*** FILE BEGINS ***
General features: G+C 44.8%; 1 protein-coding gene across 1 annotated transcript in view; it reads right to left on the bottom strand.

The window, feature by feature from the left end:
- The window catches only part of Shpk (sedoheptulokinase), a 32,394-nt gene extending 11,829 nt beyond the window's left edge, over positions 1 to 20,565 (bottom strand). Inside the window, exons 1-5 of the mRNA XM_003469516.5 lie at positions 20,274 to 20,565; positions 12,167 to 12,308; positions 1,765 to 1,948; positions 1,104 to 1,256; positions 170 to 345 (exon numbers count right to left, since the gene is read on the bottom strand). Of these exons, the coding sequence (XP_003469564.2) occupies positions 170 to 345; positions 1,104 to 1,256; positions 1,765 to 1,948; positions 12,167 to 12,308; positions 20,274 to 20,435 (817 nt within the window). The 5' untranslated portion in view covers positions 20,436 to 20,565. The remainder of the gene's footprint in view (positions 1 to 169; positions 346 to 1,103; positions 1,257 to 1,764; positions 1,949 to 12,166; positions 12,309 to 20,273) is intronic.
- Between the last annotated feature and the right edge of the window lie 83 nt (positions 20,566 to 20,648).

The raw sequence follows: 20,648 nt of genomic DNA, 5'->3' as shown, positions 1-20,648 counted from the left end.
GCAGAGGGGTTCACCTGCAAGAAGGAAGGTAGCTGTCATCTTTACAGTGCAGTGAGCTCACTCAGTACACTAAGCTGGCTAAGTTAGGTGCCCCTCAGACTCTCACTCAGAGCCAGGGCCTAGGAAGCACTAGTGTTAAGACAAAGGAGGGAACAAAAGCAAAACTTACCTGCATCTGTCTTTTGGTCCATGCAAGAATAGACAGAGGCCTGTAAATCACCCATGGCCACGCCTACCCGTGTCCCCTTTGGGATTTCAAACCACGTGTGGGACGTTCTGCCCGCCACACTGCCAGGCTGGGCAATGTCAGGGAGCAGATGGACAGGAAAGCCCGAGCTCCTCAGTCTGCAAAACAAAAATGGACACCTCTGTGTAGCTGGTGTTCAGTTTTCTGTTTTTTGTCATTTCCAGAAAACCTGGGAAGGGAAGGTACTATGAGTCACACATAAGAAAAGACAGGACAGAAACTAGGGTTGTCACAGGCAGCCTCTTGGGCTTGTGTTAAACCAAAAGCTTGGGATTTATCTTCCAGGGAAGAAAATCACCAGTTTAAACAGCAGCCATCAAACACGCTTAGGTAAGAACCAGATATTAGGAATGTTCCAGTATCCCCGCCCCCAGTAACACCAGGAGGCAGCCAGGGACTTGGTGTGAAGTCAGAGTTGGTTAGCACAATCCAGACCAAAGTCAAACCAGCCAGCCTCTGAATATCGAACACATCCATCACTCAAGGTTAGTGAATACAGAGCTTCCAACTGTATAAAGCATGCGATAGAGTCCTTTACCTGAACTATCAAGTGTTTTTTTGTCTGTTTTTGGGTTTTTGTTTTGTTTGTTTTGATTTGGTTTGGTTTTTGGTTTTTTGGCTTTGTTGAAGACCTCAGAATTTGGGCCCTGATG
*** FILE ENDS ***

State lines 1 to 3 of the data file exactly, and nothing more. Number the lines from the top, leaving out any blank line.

General features: G+C 44.8%; 1 protein-coding gene across 1 annotated transcript in view; it reads right to left on the bottom strand.

The window, feature by feature from the left end:
- The window catches only part of Shpk (sedoheptulokinase), a 32,394-nt gene extending 11,829 nt beyond the window's left edge, over positions 1 to 20,565 (bottom strand). Inside the window, exons 1-5 of the mRNA XM_003469516.5 lie at positions 20,274 to 20,565; positions 12,167 to 12,308; positions 1,765 to 1,948; positions 1,104 to 1,256; positions 170 to 345 (exon numbers count right to left, since the gene is read on the bottom strand). Of these exons, the coding sequence (XP_003469564.2) occupies positions 170 to 345; positions 1,104 to 1,256; positions 1,765 to 1,948; positions 12,167 to 12,308; positions 20,274 to 20,435 (817 nt within the window). The 5' untranslated portion in view covers positions 20,436 to 20,565. The remainder of the gene's footprint in view (positions 1 to 169; positions 346 to 1,103; positions 1,257 to 1,764; positions 1,949 to 12,166; positions 12,309 to 20,273) is intronic.